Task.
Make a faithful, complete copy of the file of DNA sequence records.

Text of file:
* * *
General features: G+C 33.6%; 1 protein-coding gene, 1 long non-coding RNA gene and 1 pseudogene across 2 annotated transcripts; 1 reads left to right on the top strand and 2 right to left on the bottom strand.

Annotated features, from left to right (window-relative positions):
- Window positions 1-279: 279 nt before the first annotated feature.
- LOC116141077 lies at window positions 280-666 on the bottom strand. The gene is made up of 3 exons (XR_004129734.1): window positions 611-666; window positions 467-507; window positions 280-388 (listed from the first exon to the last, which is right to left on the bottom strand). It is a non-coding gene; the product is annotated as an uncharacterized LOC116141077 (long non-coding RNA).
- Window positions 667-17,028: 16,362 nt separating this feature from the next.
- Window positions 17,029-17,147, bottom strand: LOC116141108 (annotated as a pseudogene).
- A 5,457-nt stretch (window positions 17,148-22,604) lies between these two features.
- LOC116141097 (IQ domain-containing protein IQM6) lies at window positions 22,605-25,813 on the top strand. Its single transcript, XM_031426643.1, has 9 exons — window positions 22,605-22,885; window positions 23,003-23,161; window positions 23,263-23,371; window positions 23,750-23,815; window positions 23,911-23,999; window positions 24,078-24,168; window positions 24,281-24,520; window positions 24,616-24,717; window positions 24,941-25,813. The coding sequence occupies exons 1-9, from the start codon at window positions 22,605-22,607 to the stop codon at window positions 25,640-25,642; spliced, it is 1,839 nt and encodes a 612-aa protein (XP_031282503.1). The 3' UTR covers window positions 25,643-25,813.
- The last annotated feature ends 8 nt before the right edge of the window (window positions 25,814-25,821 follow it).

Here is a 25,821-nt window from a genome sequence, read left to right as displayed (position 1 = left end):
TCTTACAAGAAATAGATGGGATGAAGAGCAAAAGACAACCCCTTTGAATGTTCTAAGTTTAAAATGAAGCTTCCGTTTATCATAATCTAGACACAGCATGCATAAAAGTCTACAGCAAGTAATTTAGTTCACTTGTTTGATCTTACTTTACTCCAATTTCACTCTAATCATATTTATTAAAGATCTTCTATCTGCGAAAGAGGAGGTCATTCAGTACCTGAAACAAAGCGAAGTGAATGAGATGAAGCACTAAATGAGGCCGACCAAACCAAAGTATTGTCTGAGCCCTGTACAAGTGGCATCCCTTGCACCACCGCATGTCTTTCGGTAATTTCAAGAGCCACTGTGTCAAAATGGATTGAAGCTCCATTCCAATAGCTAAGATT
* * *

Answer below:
General features: G+C 33.6%; 1 protein-coding gene, 1 long non-coding RNA gene and 1 pseudogene across 2 annotated transcripts; 1 reads left to right on the top strand and 2 right to left on the bottom strand.

Annotated features, from left to right (window-relative positions):
- Window positions 1-279: 279 nt before the first annotated feature.
- LOC116141077 lies at window positions 280-666 on the bottom strand. The gene is made up of 3 exons (XR_004129734.1): window positions 611-666; window positions 467-507; window positions 280-388 (listed from the first exon to the last, which is right to left on the bottom strand). It is a non-coding gene; the product is annotated as an uncharacterized LOC116141077 (long non-coding RNA).
- Window positions 667-17,028: 16,362 nt separating this feature from the next.
- Window positions 17,029-17,147, bottom strand: LOC116141108 (annotated as a pseudogene).
- A 5,457-nt stretch (window positions 17,148-22,604) lies between these two features.
- LOC116141097 (IQ domain-containing protein IQM6) lies at window positions 22,605-25,813 on the top strand. Its single transcript, XM_031426643.1, has 9 exons — window positions 22,605-22,885; window positions 23,003-23,161; window positions 23,263-23,371; window positions 23,750-23,815; window positions 23,911-23,999; window positions 24,078-24,168; window positions 24,281-24,520; window positions 24,616-24,717; window positions 24,941-25,813. The coding sequence occupies exons 1-9, from the start codon at window positions 22,605-22,607 to the stop codon at window positions 25,640-25,642; spliced, it is 1,839 nt and encodes a 612-aa protein (XP_031282503.1). The 3' UTR covers window positions 25,643-25,813.
- The last annotated feature ends 8 nt before the right edge of the window (window positions 25,814-25,821 follow it).

Here is a 25,821-nt window from a genome sequence, read left to right as displayed (position 1 = left end):
TCTTACAAGAAATAGATGGGATGAAGAGCAAAAGACAACCCCTTTGAATGTTCTAAGTTTAAAATGAAGCTTCCGTTTATCATAATCTAGACACAGCATGCATAAAAGTCTACAGCAAGTAATTTAGTTCACTTGTTTGATCTTACTTTACTCCAATTTCACTCTAATCATATTTATTAAAGATCTTCTATCTGCGAAAGAGGAGGTCATTCAGTACCTGAAACAAAGCGAAGTGAATGAGATGAAGCACTAAATGAGGCCGACCAAACCAAAGTATTGTCTGAGCCCTGTACAAGTGGCATCCCTTGCACCACCGCATGTCTTTCGGTAATTTCAAGAGCCACTGTGTCAAAATGGATTGAAGCTCCATTCCAATAGCTAAGATT